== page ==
Under the management of third-generation jeweler Brian Gunderson (company president), his family business will expand once again next month when Gunderson’s opens its fourth high-end fine jewelry store in Fargo, North Dakota. With three other stores in prominent Midwest towns and cities, and the opening of their new store, Gunderson’s further positions itself as a premier luxury retailer in the region.
Brian’s family business has come a long way since the company’s inception in 1946 when his grandparents George and Dee Gunderson opened a modest watchmaking shop in Sioux City, IA. George’s entrance into watchmaking is a familiar industry account of a serviceman that took up watchmaking during World War II. A watchmaker for the Navy, George continued his watchmaking education before opening his 500-square-foot watchmaking shop more than 70 years ago.
Back in the day, Sioux City, IA was a busy railroad hub. George and Dee’s watch shop was one of several in town supported by the railroad industry. Their son Gary got his training as the family’s second generation of jewelers early on when he helped source watch parts around town for his father. Gary took an early and keen interest in watches. He eventually formalized that interest when attending the Elgin Watch School. Gary also was a qualified bench jeweler, which expanded the shop’s repair work back in the 1960s.
When Gary and his wife Betty took control of the family business, theirs was the transformative leadership that took it from a watch shop to a jewelry store. But that required an incredible investment of time and resources, forcing Gary and Betty to be creative while raising a family and running a business.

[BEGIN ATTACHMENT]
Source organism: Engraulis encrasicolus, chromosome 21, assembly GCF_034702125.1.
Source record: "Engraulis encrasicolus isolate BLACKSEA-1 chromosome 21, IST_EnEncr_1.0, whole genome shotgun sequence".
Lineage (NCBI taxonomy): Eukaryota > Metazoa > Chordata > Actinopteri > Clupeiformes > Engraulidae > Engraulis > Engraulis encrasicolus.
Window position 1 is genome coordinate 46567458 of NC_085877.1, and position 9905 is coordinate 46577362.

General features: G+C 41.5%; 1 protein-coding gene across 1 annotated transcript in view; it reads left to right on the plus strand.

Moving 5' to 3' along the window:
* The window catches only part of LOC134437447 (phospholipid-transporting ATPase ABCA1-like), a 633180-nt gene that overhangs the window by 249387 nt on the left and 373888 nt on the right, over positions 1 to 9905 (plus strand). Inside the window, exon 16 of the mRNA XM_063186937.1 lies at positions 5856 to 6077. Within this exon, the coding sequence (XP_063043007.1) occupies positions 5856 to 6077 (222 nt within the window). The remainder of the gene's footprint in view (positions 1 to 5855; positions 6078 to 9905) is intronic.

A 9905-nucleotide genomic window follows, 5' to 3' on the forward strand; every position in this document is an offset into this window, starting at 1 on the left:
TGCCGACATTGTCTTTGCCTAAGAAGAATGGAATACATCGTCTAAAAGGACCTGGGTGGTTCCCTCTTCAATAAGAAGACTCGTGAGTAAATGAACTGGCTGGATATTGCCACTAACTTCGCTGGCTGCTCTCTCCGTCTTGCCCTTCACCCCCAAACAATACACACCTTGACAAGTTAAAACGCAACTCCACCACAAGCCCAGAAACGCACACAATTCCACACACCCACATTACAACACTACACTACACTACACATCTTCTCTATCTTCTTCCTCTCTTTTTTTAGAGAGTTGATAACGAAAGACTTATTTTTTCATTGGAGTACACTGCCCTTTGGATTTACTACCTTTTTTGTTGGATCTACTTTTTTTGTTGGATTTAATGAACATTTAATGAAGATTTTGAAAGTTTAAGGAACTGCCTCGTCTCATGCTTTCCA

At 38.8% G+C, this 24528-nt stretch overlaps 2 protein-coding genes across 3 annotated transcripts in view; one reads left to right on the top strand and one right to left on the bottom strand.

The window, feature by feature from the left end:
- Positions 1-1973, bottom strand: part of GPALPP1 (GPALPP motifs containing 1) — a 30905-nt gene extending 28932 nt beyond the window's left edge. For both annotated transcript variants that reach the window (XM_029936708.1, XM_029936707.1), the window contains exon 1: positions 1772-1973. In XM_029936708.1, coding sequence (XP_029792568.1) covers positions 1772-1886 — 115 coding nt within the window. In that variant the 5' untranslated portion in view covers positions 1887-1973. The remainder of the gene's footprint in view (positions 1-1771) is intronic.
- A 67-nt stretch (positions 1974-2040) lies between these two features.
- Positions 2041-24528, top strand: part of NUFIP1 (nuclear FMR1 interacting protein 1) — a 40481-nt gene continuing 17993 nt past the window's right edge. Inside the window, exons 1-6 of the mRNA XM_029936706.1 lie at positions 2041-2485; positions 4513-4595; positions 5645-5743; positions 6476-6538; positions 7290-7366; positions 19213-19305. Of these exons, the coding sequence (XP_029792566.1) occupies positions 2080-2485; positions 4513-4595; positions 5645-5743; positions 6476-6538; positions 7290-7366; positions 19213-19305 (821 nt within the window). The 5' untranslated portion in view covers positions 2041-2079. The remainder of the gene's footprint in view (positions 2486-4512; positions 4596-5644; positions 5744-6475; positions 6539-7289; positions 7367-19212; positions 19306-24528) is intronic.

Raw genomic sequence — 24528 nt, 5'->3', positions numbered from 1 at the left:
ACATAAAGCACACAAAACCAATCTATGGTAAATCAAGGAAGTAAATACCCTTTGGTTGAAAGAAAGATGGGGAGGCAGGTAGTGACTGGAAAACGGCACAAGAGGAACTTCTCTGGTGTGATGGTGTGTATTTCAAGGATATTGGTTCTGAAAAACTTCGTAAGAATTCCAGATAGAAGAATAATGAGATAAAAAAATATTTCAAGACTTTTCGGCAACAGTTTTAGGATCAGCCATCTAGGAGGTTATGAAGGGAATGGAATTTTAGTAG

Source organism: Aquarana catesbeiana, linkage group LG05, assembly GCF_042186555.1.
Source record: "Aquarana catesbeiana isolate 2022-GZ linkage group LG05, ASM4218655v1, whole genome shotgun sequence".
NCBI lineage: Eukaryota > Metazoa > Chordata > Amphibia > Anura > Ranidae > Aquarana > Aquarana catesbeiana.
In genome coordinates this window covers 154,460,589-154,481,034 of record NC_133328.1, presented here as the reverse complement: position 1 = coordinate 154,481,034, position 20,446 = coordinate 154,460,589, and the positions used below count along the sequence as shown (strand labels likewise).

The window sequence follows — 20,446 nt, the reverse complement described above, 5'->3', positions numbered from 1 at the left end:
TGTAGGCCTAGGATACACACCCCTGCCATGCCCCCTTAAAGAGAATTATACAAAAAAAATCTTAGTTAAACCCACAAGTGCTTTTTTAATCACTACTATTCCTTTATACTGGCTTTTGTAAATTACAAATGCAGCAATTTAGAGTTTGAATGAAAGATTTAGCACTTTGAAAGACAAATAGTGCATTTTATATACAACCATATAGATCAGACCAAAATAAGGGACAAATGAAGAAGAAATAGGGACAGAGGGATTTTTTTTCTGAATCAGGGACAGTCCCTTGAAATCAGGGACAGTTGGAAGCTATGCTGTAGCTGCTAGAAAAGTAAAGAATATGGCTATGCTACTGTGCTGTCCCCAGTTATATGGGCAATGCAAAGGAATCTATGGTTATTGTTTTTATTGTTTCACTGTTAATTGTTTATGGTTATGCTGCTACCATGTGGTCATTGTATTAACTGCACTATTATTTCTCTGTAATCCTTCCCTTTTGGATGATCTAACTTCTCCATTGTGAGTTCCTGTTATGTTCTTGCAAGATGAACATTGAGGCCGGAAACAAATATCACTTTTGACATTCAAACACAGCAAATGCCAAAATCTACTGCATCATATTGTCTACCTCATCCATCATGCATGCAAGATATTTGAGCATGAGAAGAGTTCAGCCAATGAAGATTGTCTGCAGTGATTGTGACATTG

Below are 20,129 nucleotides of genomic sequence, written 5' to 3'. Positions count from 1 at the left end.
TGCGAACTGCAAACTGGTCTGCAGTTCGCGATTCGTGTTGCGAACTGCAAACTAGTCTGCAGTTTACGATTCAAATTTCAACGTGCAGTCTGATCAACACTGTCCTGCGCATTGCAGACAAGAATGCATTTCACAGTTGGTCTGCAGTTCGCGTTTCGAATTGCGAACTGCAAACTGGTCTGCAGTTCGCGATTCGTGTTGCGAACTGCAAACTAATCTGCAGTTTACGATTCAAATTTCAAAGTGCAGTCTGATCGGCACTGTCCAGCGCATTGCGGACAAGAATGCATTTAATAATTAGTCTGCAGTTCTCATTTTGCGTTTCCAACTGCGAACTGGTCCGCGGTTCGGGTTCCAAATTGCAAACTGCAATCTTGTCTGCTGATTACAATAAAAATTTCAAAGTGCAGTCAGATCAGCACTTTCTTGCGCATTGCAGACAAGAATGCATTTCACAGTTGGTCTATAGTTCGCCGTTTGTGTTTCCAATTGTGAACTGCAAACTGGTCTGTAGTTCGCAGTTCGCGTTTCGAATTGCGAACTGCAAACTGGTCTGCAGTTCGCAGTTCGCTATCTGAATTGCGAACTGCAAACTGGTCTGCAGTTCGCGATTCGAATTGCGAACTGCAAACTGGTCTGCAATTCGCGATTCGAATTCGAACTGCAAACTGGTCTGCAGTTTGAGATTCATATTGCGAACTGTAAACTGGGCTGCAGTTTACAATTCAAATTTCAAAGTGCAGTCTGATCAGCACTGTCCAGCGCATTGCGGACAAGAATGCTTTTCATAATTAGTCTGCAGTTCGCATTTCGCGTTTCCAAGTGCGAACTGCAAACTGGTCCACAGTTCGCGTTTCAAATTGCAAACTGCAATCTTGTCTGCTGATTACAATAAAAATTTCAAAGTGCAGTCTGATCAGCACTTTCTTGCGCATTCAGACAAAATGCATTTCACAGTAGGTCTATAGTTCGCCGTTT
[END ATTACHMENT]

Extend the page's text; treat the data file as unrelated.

“As the family story goes, Gary would help customers during business hours designing jewelry,” says company vice president Breanne Demers. “Then Gary would work from store closing till about 3:00 AM making jewelry. With a cot next to his bench, it made sense for him to sleep a few hours there until his wife Betty opened the store.”
For the industrious couple, this was their lives for some years. But hard work has a way of paying off. Gary and Betty had the financial wherewithal to move into a retail space that helped them gain an additional 100 square feet of space from their 500-square-foot shop.
The couple had three boys. Brian, the oldest of the three, took the greatest interest in the family business. He took the usual gradient steps into the jewelry and watch business, and officially joined it in 1977. Brian would become another transformative figure in the family business, bringing in even more finished jewelry and expanding watch and jewelry repair services. He also started slowly upping the quality of jewelry.
Gunderson’s evolution made another giant step forward in 1984 when Brian moved the business into the Terra Center in Sioux City. It was the strip mall location where Gunderson’s continued to expand its inventory and services while broadening its reach to an increasing number of customers in rural Iowa.